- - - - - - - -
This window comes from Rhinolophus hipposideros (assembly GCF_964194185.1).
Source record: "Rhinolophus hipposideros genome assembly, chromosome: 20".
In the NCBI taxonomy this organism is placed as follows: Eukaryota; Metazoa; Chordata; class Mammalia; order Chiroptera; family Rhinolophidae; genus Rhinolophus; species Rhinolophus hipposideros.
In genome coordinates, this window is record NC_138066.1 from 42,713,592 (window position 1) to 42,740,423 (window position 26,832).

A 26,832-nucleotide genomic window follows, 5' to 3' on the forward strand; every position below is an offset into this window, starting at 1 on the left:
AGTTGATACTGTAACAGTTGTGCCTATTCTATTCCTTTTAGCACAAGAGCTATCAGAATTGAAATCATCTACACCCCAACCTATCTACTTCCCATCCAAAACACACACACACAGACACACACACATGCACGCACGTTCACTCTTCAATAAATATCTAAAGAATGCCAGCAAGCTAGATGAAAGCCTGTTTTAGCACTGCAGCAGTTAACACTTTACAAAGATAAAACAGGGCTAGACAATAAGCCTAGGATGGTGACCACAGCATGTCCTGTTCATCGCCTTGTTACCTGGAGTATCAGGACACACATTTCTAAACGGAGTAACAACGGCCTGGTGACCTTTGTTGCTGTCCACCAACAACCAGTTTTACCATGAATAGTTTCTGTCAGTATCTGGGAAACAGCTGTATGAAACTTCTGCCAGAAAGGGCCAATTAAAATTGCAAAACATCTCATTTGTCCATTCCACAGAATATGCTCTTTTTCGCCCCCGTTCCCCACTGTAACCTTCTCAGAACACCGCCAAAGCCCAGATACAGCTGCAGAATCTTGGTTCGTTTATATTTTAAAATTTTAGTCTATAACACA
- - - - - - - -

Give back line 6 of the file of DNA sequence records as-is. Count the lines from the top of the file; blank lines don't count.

AGTTGATACTGTAACAGTTGTGCCTATTCTATTCCTTTTAGCACAAGAGCTATCAGAATTGAAATCATCTACACCCCAACCTATCTACTTCCCATCCAAAACACACACACACAGACACACACACATGCACGCACGTTCACTCTTCAATAAATATCTAAAGAATGCCAGCAAGCTAGATGAAAGCCTGTTTTAGCACTGCAGCAGTTAACACTTTACAAAGATAAAACAGGGCTAGACAATAAGCCTAGGATGGTGACCACAGCATGTCCTGTTCATCGCCTTGTTACCTGGAGTATCAGGACACACATTTCTAAACGGAGTAACAACGGCCTGGTGACCTTTGTTGCTGTCCACCAACAACCAGTTTTACCATGAATAGTTTCTGTCAGTATCTGGGAAACAGCTGTATGAAACTTCTGCCAGAAAGGGCCAATTAAAATTGCAAAACATCTCATTTGTCCATTCCACAGAATATGCTCTTTTTCGCCCCCGTTCCCCACTGTAACCTTCTCAGAACACCGCCAAAGCCCAGATACAGCTGCAGAATCTTGGTTCGTTTATATTTTAAAATTTTAGTCTATAACACA